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From art tours to crisis nursery: Junior League’s 85 years of innovative volunteering

I am no fan of news releases announcing that some organization is celebrating an anniversary. So when my editor forwarded one saying the Junior League of Minneapolis turned 85, my finger was a half-twitch away from the delete key.

I am no fan of news releases announcing that some organization is celebrating an anniversary. So when my editor forwarded one saying the Junior League of Minneapolis turned 85, my finger was a half-twitch away from the delete key. Heck, as far as anniversaries go, 85 is boring.

I scanned the list of its historical accomplishments and my finger paused when I read the Junior League took credit for starting the Minneapolis Institute of Arts‘ docent program. (I’m a fan of both the MIA and docents; I know squat about art so I appreciate the insights.)

The Junior League, an organization of women, started giving schoolchildren guided tours of the MIA in 1947-48. Members served 3,300 kids that first year, the release said. So I called the MIA, one of several calls that persuaded me to write this post.

Sheila McGuire, director of the MIA’s Museum Guide Program, said the Junior League absolutely deserves credit for starting the docent program. The Friends of the Museum took over the program and now the MIA has an entire education division with 380 guides. “It has grown immensely, into a huge program where we tour 140,000 people a year,” she said.

I picked out a few others to call, including the Greater Minneapolis Crisis Nursery. Joel Bergstrom, development and communications director, said the Junior League was instrumental in opening the nursery in 1983. Starting in the 1970s, the League spent years researching how to reduce child abuse and neglect and concluded the area needed a place where families in crisis could bring children for a brief period while the parents worked out their problems.

Other organizations helped open the nursery’s doors, but the Junior League truly is the founding agency, Bergstrom said.  “We have had over 100 Junior League members serve in our leadership. It is an ongoing commitment.”

The Junior League also started Free Arts Minnesota, an organization that mentors abused, neglected and at-risk children through dance, drama and other art opportunities. Erin Lauderman, Free Arts director of programs and operations, shot me an email saying the Junior League started the organization in 1997 and backed it financially for five years. It’s now a freestanding nonprofit serving 2,000 children a year. Junior League members continue to serve on the board and volunteer.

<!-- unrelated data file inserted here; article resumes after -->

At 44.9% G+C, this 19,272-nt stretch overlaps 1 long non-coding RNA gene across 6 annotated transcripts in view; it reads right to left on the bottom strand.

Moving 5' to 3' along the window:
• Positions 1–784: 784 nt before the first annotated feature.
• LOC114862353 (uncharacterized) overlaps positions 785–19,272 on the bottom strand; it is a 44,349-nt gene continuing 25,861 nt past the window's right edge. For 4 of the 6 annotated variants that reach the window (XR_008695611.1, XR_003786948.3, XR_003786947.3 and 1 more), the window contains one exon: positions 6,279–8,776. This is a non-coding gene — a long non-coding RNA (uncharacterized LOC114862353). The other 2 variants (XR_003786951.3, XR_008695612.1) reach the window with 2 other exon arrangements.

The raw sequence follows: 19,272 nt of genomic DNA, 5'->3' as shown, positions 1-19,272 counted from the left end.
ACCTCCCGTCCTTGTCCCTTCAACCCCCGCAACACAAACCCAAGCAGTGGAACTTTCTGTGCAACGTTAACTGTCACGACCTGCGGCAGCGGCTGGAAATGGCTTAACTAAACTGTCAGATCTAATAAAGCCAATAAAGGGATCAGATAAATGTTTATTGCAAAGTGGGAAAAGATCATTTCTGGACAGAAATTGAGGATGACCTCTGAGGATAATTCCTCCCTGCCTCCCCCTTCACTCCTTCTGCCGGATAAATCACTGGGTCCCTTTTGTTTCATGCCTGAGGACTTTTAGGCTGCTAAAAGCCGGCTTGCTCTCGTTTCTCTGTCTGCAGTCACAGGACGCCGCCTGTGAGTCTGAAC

OK, enough for me. A tip of the cap and happy 85th.

So now what?
The Junior League of Minneapolis serves the west metro area and is “committed to promoting voluntarism, developing the potential of women and improving the community through the effective action and leadership of trained volunteers.”

The organization also is in transition. Compared to the League’s earlier years, more women work. And now there are more nonprofit organizations competing for women’s time and energy.

The League used to own its own building, but it was sitting empty most of the time, said Emily Backstrom, the League’s president. The League sold the building about a year ago; in September it moved into leased space at The Woman’s Club of Minneapolis in Loring Park, a promising fit, said Backstrom, a senior finance manager for General Mills. “It is an example of how times have changed,” she said.

League enrollment has declined since 2000, though it had a good recruiting year last year. It now has 753 members, 235 active and 465 sustainers (alumni). Dues are $160 a year and active members are expected to volunteer five to 10 hours a month.

The League has several ongoing programs, including Books 4 Kids, which has given away 200,000 books to children through schools and nonprofit agencies, and LeagueAires, a music therapy group.

It also is developing new programs. For instance, the League is talking to Second Harvest Heartland about how children who qualify for free- or reduced-priced lunches during the school week could continue to get nutritious food during the weekend. Other communities have launched successful backpack programs, Backstrom said. Volunteers get backpacks, fill them with food and children take them home on Fridays. It’s the kind of project the League would do start to finish, from planning to packing.

The Junior League will vote on that and other new projects in March. “We are going to have to continue to remain relevant to women of today and remain relevant to the community that we serve,” Backstrom said.

Volunteer help available
The Junior League also has a Helping Hands program, where it offers volunteer help to other nonprofits. For instance, its members cook meals for children at the Crisis Nursery. It also provides trained volunteers to organizations trying to launch a new fundraiser or plan a large-scale public event.

Given the tough economy, it seems like a good offer. Organizations wanting to make a pitch for help on a project, call 612-238-8460. (Hint: The League focuses its work on programs that improve the health and well-being of women and children.)

“We are always looking for new connections,” Backstrom said.